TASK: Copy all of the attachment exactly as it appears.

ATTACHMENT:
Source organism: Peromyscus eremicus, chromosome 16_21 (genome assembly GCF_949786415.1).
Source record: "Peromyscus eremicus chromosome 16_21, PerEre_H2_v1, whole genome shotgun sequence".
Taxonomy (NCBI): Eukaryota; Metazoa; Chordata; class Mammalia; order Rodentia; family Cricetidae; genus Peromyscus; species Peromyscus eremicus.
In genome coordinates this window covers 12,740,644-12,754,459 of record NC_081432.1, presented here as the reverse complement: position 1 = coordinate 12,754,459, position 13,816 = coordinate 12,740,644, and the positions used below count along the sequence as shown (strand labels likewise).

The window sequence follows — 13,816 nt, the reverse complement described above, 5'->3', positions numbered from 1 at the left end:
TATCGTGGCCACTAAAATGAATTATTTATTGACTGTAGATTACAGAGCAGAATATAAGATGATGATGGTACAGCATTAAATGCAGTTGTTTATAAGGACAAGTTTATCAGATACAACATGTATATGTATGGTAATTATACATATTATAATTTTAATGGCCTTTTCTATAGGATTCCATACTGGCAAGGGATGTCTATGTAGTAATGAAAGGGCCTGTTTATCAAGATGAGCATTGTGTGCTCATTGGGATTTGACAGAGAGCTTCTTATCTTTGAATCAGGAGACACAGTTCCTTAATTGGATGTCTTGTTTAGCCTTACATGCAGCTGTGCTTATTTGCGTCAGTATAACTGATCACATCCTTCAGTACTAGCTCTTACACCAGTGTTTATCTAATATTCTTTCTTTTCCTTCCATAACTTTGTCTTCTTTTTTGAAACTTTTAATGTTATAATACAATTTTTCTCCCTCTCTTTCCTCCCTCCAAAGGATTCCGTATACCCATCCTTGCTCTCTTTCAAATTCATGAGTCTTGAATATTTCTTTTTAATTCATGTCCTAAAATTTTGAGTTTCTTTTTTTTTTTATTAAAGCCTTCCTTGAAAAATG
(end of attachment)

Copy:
Source organism: Peromyscus eremicus, chromosome 16_21 (genome assembly GCF_949786415.1).
Source record: "Peromyscus eremicus chromosome 16_21, PerEre_H2_v1, whole genome shotgun sequence".
Taxonomy (NCBI): Eukaryota; Metazoa; Chordata; class Mammalia; order Rodentia; family Cricetidae; genus Peromyscus; species Peromyscus eremicus.
In genome coordinates this window covers 12,740,644-12,754,459 of record NC_081432.1, presented here as the reverse complement: position 1 = coordinate 12,754,459, position 13,816 = coordinate 12,740,644, and the positions used below count along the sequence as shown (strand labels likewise).

The window sequence follows — 13,816 nt, the reverse complement described above, 5'->3', positions numbered from 1 at the left end:
TATCGTGGCCACTAAAATGAATTATTTATTGACTGTAGATTACAGAGCAGAATATAAGATGATGATGGTACAGCATTAAATGCAGTTGTTTATAAGGACAAGTTTATCAGATACAACATGTATATGTATGGTAATTATACATATTATAATTTTAATGGCCTTTTCTATAGGATTCCATACTGGCAAGGGATGTCTATGTAGTAATGAAAGGGCCTGTTTATCAAGATGAGCATTGTGTGCTCATTGGGATTTGACAGAGAGCTTCTTATCTTTGAATCAGGAGACACAGTTCCTTAATTGGATGTCTTGTTTAGCCTTACATGCAGCTGTGCTTATTTGCGTCAGTATAACTGATCACATCCTTCAGTACTAGCTCTTACACCAGTGTTTATCTAATATTCTTTCTTTTCCTTCCATAACTTTGTCTTCTTTTTTGAAACTTTTAATGTTATAATACAATTTTTCTCCCTCTCTTTCCTCCCTCCAAAGGATTCCGTATACCCATCCTTGCTCTCTTTCAAATTCATGAGTCTTGAATATTTCTTTTTAATTCATGTCCTAAAATTTTGAGTTTCTTTTTTTTTTTATTAAAGCCTTCCTTGAAAAATG